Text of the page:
Speaking of…

2. Come up with a decent working title for this book

I can’t keep calling it “that book thing.”  I thought I had a few ideas, but I just looked at that list, and I hate them all, so back to the drawing board, I guess! I miss Long May She Reign, when I came up with the title while the story was nothing more than a three sentence pitch on a page of possible ideas I scribbled down one day.

3. Stay offline

Well not, you know, 100% offline, since I need to get work email and blog and watch Youtube (the most important thing on the list). But no social media. No random internet browsing. Just, gasp, some actual peace! I might write about this later on, cos I have a loooot of complicated feelings about it, but the Internet and I have been on the outs for months now, and I’m never happier than when I convince myself to turn it off.

4. Watch at least four Disney movies

Because that’s what Christmas is all about! I can’t wait to see Moana, and obviously Frozen is a must. And then I haven’t seen Tangled and the live-action Cinderella in ages, so those might be on the cards too.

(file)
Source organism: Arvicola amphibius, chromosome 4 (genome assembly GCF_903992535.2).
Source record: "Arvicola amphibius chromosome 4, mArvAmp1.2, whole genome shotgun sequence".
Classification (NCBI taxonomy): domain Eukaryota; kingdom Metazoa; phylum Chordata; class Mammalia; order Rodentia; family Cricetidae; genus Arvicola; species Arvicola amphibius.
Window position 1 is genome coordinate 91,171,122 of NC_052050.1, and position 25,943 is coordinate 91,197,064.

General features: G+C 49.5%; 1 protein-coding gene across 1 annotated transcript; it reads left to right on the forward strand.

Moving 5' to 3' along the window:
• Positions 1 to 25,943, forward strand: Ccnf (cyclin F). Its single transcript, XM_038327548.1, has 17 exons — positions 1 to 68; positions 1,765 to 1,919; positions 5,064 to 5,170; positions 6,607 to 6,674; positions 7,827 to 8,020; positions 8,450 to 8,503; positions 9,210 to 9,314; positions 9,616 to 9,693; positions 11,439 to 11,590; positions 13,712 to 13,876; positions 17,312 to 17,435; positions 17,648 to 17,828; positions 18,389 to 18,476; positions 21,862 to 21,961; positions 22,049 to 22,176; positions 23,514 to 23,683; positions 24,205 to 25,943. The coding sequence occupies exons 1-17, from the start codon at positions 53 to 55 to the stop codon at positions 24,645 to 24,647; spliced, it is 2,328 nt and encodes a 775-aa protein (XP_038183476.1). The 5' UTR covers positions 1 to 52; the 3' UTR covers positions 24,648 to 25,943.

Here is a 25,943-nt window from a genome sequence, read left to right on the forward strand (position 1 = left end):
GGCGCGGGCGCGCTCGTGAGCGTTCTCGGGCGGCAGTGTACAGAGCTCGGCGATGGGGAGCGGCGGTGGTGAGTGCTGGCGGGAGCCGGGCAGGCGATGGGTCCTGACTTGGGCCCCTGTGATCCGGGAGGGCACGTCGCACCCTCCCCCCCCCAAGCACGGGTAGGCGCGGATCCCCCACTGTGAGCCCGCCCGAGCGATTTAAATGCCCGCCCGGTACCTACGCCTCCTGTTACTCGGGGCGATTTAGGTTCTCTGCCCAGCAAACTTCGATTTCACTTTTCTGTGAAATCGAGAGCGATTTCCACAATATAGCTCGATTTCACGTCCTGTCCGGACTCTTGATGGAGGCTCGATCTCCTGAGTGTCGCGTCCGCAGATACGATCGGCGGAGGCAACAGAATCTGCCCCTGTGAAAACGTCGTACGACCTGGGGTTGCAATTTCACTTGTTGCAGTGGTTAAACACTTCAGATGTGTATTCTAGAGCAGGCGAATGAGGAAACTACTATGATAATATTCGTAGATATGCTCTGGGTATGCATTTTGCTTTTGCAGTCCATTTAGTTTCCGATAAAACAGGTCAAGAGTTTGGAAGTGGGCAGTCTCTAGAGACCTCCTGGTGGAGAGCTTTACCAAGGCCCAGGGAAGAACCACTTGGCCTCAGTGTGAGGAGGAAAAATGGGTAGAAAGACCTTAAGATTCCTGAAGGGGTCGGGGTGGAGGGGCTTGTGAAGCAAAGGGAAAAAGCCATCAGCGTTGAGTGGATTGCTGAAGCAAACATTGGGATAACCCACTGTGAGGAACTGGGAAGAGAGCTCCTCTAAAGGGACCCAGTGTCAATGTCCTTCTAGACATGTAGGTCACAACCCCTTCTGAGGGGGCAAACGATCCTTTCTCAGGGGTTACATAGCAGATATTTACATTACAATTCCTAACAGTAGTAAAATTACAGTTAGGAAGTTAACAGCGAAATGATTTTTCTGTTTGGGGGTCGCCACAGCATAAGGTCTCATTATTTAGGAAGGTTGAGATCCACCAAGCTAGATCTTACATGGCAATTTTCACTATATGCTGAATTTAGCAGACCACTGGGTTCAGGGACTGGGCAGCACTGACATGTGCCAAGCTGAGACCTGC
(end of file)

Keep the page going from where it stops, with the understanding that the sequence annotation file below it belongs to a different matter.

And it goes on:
5. Learn to play Winter Song by Sara Bareilles on the ukulele

Because I love it, and the song isn’t very hard. I just need to practice, instead of playing Taylor Swift songs all the time because I already know how to play them.

6. Do a pirouette without wobbling

Look, I’m still a total beginner at ballet, okay? And this is the level I’m at. Almost, but not quite, able to pirouette. I get most of the way around, but then I wobble and end up putting my foot down in the wrong place. But one day. One day.

7. Take a break!

Run away with us for the summer, let’s go upstate. But no, actually. I’m planning to stop writing on by the 18th, and not do any blogging or checking email or anything on the week between Christmas and New Year. I will just listen to Hamilton on repeat and play video games and maybe, like, sleep and stuff. Yay! I predict I will last two days before I start insisting that I just need to go and write for a little bit, just to get down one little thing. We’ll see.

What Happens Next?